Israel takes important step in integration with Asian markets

Israel is eying Asian markets, and China in particular, in order to boost its exports and diversify away from a Europe that is becoming problematic politically.

April 7, 2015 21:58
3 minute read.
ASIA PACIFIC Economic Cooperation (APEC) leaders

ASIA PACIFIC Economic Cooperation (APEC) leaders. (photo credit: REUTERS)


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Israel has made an important step in its search for new markets and deepening integration with Asia, as the Foreign Ministry announced Tuesday that Israel had applied to join the China-led Asian Infrastructure Investment Bank (AIIB). The step will let Israeli companies join infrastructure projects in Asia financed by the bank.

The significance of the Israeli move is both economic and political – the recognition of importance in joining a new major Asian organization, led by China, and the opportunities it creates for Israel in opening new export markets for its technologies at a time that the center of the global economy is moving eastward.

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Israel is eying Asian markets, and China in particular, in order to boost its exports and diversify away from a Europe that is becoming problematic politically.

Prof. Eugene Kandel, Head of the National Economic Council at the Prime Minister’s Office of Israel, and concurrently head of the Israel-China Joint Task Force (JTF), said at the launch event of the JTF on Monday that its goal is to “create an environment for the Israeli economy to make a game-changing leap” in its exports to China. Becoming a founding member of the AIIB is conducive to this goal.

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The establishment of the AIIB is a major Chinese diplomatic achievement.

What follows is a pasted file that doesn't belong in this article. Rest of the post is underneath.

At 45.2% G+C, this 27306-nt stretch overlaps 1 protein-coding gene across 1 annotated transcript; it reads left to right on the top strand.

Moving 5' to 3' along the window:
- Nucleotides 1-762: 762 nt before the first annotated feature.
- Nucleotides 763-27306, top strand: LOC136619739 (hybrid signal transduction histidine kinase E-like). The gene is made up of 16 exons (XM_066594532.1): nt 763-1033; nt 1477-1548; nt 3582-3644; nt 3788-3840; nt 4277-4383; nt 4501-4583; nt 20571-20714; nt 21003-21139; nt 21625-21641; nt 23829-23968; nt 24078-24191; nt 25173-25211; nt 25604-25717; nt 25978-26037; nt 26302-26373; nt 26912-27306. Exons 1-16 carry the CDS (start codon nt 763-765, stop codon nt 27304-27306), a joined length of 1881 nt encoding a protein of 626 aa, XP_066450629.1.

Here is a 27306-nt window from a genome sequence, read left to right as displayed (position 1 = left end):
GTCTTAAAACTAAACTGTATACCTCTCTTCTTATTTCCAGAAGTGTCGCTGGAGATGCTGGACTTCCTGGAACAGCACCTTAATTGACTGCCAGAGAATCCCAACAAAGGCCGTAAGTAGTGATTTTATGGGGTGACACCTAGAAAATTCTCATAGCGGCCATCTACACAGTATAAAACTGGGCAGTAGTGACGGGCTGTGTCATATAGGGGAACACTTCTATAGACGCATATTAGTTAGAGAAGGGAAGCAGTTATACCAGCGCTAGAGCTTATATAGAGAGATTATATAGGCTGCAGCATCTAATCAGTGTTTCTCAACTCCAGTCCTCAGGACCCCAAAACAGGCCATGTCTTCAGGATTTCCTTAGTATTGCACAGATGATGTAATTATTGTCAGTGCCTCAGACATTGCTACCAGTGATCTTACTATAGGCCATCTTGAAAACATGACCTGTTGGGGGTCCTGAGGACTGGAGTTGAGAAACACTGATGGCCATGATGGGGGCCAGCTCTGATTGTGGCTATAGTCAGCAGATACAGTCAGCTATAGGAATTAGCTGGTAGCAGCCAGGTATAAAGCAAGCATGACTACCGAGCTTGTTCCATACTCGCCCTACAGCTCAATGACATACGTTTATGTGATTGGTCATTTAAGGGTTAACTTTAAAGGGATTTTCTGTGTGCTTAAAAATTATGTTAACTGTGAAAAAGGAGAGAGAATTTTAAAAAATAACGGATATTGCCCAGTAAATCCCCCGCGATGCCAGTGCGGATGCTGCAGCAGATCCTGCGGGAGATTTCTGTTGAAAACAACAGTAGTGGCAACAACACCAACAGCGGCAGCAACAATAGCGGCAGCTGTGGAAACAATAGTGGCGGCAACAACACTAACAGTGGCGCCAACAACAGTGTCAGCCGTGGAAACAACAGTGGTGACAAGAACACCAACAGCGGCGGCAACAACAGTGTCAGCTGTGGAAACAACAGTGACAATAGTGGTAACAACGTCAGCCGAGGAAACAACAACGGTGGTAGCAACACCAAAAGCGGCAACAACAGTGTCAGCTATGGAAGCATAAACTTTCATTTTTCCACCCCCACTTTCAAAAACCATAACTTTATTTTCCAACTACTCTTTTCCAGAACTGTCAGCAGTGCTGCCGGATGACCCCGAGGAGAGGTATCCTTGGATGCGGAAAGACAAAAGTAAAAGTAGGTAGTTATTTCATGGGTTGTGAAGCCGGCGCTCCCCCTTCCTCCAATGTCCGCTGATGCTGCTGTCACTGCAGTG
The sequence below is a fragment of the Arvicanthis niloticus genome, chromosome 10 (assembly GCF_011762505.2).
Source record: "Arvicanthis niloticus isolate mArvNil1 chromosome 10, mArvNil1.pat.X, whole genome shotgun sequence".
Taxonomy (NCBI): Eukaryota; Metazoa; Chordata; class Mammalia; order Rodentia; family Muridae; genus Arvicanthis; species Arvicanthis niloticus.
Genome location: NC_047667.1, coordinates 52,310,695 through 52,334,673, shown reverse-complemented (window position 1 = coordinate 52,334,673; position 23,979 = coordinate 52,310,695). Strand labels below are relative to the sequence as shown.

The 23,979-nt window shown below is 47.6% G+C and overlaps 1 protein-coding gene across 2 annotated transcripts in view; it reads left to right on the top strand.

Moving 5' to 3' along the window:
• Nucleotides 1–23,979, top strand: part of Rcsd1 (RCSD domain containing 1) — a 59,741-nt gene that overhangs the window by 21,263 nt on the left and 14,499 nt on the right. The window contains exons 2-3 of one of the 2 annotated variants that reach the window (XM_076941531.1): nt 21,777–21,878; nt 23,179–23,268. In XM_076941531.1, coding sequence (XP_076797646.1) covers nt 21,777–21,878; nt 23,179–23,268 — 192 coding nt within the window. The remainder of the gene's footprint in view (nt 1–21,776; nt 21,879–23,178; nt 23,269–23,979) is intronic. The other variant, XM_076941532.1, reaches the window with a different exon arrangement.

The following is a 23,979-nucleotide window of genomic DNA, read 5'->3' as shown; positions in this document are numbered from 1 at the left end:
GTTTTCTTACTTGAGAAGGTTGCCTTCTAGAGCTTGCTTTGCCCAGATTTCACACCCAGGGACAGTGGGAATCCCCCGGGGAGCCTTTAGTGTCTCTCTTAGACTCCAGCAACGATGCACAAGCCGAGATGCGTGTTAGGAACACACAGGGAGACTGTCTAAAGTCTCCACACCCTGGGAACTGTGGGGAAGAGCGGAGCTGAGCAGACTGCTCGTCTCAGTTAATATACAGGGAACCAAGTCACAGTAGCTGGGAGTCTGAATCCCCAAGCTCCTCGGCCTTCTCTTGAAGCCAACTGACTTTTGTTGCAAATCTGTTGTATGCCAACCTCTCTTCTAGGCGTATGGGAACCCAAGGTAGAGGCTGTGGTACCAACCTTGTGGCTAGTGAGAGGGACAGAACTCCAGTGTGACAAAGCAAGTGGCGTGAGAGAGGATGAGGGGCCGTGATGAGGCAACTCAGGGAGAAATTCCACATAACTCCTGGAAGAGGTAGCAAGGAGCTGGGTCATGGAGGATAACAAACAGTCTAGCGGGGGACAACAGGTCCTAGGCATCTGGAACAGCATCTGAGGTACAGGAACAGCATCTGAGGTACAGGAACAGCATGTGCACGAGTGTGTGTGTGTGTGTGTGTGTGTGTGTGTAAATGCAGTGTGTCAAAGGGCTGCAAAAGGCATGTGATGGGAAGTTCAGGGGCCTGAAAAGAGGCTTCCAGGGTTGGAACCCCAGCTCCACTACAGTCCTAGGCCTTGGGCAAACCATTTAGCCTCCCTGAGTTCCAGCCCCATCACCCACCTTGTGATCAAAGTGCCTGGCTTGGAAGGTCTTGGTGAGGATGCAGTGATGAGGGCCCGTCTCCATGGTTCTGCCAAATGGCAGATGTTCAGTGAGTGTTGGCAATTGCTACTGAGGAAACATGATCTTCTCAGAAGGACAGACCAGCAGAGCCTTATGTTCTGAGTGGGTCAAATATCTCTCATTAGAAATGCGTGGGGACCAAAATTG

“The establishment of AIIB is one of the most important initiatives in terms of Chinese foreign policy and in particular for President Xi Jinping, as this is his personal initiative,” the MFA said in the statement.

The AIIB, which complements the World Bank and the Asian Development Bank, will have $100 billion in seed capital to invest in infrastructure projects in Asian countries, with half of that amount already budgeted by China. The AIIB is part of China’s counterweight to the US’ “pivot to Asia” and will allow it to move some of its manufacturing to neighboring Asian countries as it upgrades its industrial base.

Speaking at the annual Boao Forum for Asia, China’s president Xi Jinping said China is a partner willing to “jointly build a regional order that is more favorable to Asia and the world.”

Countries ranging from Britain, Germany and France to Australia, Singapore and Korea have already submitted their request to be founder members.

Middle East countries including Jordan, Kuwait and Qatar, among others, also applied. The US and Japan are conspicuous in their absence.

The AIIB is intended to enhance China’s regional and global influence. The US originally opposed the establishment of AIIB, but was forced to change its tactics in the face of reality. US Treasury Secretary Jack Lew said on Tuesday that “Washington would welcome the AIIB as long as it complements existing institutions and adopts high governance standards,” according to Reuters.

However, several analysts noted that the US opposition to the AIIB makes no sense. Just as the US used its excess reserves to finance the Marshall Plan for the reconstruction of post-World War II Europe, so China needs to spend its US$3.8 trillion of foreign reserves, and what better way to use it than to build much needed infrastructure in Asia? And even Russia, that also applied to join the AIIB, doesn’t think it is likely to challenge the World Bank or other Bretton Woods institutions.

“I come across comments that somebody opposes the creation of this bank because they see it as an alternative to the World Bank and as new emerging financial system which can undermine the IMF. We do not even consider such a scenario,” Russian First Deputy Prime Minister Igor Shuvalov told reporters at the Boao Forum on Sunday.

The author is the founding director of The Chinese Media Center (CMC) at the School of Media Studies of The College of Management Academic Studies, Rishon LeZion, Israel.

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